“The term “jungle”, derived from the Hindi word jangala, entered the English language only in the eighteenth century; today it evokes dangerous terrain: impenetrable equatorial forests, menacing urban landscapes, and overall mayhem (as in, “it’s a jungle out there”). Even as jungles have gained a new designation – rain forest – and we have learned of their life-sustaining role in the biosphere, the word continues to conjure images of imperial adventure: the white man cutting his way through the bush to hunt big game, or Tarzan swinging from a vine. We owe our deep associations of jungles with mystery, threat, and the struggle for survival in large measure to Rudyard Kipling (Makman, intro to Kipling 2004:xv)”

I want to underline the collision here between forest danger and the urban menace, remember that the big-game hunter could be a sociologist or anthropologist, and suggest that the stalking metaphor for the trinket collecting of social science factification might be the character Kaa, who also had some wisdom, let us not forget: ‘The jungle is large and the Cub he is small. Let him think and be still’ (Kipling 2004:33). Kaa is a storyteller too, not just an old snake: ‘I also have known what love is. There are tales that I could tell that…’ (Kipling 2004:42). My copy of Hobson-Jobson, that amazing compendium of Anglo-Indian loan words, without which magical realism, Midnight’s Children, Merchant Ivory and so much more, would not be the same, offers “Jungle” as derived from Sanskrit, chiefly used in medical discourses, ‘the native word means in strictness only waste, uncultivated ground’. Therein we read a citation from Valentia, in the year 1809: ‘The air of Calcutta is much affected by the closeness of the jungle around it’ (Yule and Burdell 1886/1996:470). I have also elsewhere written on the bad reputation of Calcutta, and here treat of it again, with Kipling in mind… So, on to urban stories, both critical and evocative, for we be of one blood, ye and I.

The picture is of UFO’s over Berlin at night, or maybe they were Euro bees, sorry, memories just a bit shaky…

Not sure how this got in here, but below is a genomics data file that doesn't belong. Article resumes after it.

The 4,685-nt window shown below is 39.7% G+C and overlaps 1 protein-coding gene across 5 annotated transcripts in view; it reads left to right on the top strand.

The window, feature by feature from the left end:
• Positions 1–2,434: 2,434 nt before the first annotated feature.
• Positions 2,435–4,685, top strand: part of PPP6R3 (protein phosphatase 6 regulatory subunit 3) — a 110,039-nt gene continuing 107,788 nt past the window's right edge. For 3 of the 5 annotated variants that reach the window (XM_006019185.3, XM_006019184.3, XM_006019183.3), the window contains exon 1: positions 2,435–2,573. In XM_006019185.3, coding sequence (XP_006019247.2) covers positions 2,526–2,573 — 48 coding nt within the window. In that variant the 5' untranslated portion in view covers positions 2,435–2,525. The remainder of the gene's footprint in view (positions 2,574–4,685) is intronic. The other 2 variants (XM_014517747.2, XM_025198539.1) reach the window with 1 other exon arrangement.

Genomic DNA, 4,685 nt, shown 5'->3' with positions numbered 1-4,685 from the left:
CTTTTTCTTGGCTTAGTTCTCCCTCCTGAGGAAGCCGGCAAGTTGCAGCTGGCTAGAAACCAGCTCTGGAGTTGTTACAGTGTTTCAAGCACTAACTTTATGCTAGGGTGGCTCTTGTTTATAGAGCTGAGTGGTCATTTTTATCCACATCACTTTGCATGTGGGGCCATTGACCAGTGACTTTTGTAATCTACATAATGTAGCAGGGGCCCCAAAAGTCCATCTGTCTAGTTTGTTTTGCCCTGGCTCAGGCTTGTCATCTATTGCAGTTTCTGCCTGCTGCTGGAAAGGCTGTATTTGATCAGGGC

maria_technosux’s Journal

maria_technosux’s Journal: “7:12pm: Intellectual guilt and take-no-prisoners
Sometimes I feel a little guilty for bashing avant garde whiteboys. They deserve it, of course, but I’m a softy deep down inside and I feel like I’m picking an easy target. I think it’s because they’re so damn infantile (intellectually lazy) that makes me feel like I’m picking on the lil’kids.

On the other hand, no one let me off the hook, so why the fuck should I cut them some slack? Buncha self-satisfied soggy whitebread kids, grrr!

Compared to Hutnyk’s _Critique of Exotica_ I’m relatively modest. When Hutnyk bashes Kula Shaker’s Crispian ‘India is the Ibiza of concepts’, Mills… ‘I don’t cut a deal’ doesn’t quite capture it.


Thanks Maria – but scary news stories abound – like the caption from the pic above which says: “The Jeevas have split up.Kula Shaker have reformed. It’s like 1996 all over again.” – The Jeevas were Mill’s failed project of 2003, lets all tremble with anticipation at the return of the nasty shakers… stifled yawn, etc.


Public Private Knowledge: The Last Communist

This image that I take to be a plastic diarama efigy of a Malaya Communist Party cadre from the 1940s is from a film I have been reading about with interest as a controversy rages over its banning in Malaysia. The film is Lelaki Komunis Terakhir aka The Last Communist.

It deals with Chin Peng, who’s autobiography a few years ago (My Side of History 2003 Media Masters) was pretty informative, and now this film could add more to a tale that is strangely present but not present in Malaysia. I have long been interested in the reds, whom the director of TLC recalls as those that were considerd ‘mad, bad and dangerous to know’ during his youth. This routine of demonisation is prevalent, as documented in earlier offerings such as Malaya: the Undeclared War, which examines anti-communist ’emergency’ of the 1940s-early 50s, back to the early writings of Anthony Burgess (see below), who was a colonial era teacher…

What I mean by the comment that the communist struggle is present but not present in Malaysia is illustrated in the ongoing fools attempt to censor and silence on the part of the UMNO government, but also in curious public presence-absences. For example, I’ve always been amused by one of the exhibits at the Museum in Georgetown.